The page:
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4 Ways to Leverage Instagram to Promote Your Business Events

Ronnie Higgins
Ronnie Higgins

With more than a billion monthly users, it makes sense to use Instagram to promote your event and sell a few tickets.

While members of the media consistently prophesy its demise, social media hasn't jumped the shark. In truth, there's never been a better time to be on social media. 

While Facebook and Twitter have been social media's standard-bearers for much of the past decade, they've lost some ground to the likes of TikTok, YouTube, Snapchat and Instagram. In particular, Instagram has experienced meteoric growth. Millions of new users join the platform every month, and it soared past 1 billion monthly users back in 2018. 

According to information from Apple, Instagram was the second-most downloaded app on the Apple app store in 2019 — it held the same spot in 2018. Instagram continues to attract hordes of new audience members every single day, and the business world needs to take notice. 

Facebook was once the go-to platform for companies that wanted to be active on social media. As consumers turn their attention to alternatives like Instagram, they expect their favorite brands to do the same. More than 200 million users visit at least one business profile every day on Instagram, which means business leaders would be wise to adjust their social strategies accordingly. 

How exactly? By using Instagram to provide a more personal touch and behind-the-scenes glimpses to consumers. This is useful in all facets of business, but Instagram is particularly powerful when it comes to promoting events. 

Generating buzz with the 'Gram 

Instagram provides a more direct connection to potential attendees. The app's updated algorithm favors high-quality business content when it pulls in new images for users. A business account on the social network is free and easy to open, which means you can begin using Instagram to promote your events in a matter of minutes. By strategically using influencers, advertisements and Instagram stories, your brand can build buzz for upcoming events.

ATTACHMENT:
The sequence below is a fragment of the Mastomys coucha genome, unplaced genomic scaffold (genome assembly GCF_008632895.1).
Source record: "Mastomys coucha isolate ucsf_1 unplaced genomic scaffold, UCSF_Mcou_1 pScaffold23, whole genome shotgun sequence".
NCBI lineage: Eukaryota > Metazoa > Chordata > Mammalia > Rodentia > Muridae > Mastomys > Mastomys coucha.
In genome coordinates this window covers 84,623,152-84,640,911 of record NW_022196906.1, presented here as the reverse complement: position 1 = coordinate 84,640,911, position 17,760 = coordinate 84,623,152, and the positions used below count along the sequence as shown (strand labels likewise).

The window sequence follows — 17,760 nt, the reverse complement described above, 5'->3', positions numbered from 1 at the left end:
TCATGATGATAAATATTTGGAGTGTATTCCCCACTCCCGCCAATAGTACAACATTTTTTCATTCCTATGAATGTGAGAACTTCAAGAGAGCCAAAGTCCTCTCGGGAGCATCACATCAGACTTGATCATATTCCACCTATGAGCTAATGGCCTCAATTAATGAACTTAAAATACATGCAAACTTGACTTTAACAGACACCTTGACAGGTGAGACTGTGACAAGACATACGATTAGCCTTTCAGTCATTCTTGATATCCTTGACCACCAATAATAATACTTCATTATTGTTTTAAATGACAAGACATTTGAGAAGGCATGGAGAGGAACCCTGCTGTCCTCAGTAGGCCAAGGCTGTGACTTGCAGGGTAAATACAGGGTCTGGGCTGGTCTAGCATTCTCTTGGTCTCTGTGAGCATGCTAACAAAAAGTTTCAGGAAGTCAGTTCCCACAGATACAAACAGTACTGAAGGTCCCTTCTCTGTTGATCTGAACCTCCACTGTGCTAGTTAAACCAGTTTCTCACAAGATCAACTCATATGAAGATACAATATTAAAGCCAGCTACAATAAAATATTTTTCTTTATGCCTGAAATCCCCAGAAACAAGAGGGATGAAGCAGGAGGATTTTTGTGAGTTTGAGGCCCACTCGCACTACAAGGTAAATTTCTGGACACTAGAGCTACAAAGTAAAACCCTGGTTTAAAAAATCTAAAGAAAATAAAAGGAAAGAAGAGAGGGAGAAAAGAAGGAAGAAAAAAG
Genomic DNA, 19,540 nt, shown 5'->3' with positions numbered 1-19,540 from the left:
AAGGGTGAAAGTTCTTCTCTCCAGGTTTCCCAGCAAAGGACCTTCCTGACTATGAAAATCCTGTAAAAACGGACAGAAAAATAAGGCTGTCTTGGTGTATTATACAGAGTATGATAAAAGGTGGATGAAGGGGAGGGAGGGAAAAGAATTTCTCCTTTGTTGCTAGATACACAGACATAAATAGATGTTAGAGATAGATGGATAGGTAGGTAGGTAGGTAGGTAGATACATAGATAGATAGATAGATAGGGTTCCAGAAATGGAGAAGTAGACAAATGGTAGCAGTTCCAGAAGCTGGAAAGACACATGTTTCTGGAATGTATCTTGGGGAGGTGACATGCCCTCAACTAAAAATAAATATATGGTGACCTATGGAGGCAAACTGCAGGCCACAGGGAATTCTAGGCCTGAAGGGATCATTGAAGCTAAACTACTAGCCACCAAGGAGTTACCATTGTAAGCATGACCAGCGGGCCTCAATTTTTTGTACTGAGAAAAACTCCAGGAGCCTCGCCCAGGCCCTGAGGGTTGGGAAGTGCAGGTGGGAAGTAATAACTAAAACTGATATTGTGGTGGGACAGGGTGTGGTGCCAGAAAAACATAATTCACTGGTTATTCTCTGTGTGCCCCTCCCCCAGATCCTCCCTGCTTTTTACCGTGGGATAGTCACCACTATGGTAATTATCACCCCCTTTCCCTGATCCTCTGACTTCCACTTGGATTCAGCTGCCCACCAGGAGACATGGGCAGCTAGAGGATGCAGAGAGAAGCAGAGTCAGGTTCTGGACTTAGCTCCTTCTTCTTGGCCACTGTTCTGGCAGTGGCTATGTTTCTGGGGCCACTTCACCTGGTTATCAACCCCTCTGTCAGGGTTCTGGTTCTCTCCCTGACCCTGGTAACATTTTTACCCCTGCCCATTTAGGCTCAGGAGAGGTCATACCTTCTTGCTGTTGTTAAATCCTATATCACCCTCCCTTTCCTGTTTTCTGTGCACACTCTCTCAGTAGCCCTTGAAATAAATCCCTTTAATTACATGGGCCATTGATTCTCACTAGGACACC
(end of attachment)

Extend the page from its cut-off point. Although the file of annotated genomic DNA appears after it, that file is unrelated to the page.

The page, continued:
For starters, Instagram stories let you cobble together several videos and images into a narrative that disappears 24 hours later — a lot like Snapchat stories. Few small and midsize businesses have integrated the stories feature into their event promotions, but it can be incredibly useful. These stories can weave an ongoing tale for your event, building momentum with each installment. 

In addition to creating your own content, Instagram influencers can boost your event via paid campaigns. While influencer marketing once required a massive budget – Nike shelled out millions in the '80s to partner with Michael Jordan – social media enables businesses to reach millions of passionate followers without much star power. This change has made it cheaper and easier for brands to work with influencers to promote their events. 

Beyond influencers, you can also sink some budget into advertising your event on Instagram. Instagram ads are still relatively affordable, and they operate on the same platform as Facebook advertisements – so there's a small barrier to entry. 

As you post about your event and gain exposure, followers are more likely to attend your event; when those same people post about attending your event, you should gain more exposure on social media and more followers. Lather, rinse, repeat. 

How to effectively promote an event on Instagram

Instagram can be an incredibly useful tool for small and midsize businesses that operate in niches, as the power of Facebook's targeting algorithms is the backbone of Instagram ads – Facebook owns Instagram, after all. This means your team can home in on your specific target audiences and find users who have taken certain actions, such as following other industry events. 

StartUp FASHION, an online community of independent fashion designers and brands, uses Instagram to promote its brand and events. Instead of spreading itself too thin by being a jack-of-all-trades, StartUp FASHION focuses on Instagram by posting images, videos and stories for its more than 15,000 followers. 

Here are four ways to promote your events on Instagram in a way that publicizes your brand while providing a tangible return via ticket sales.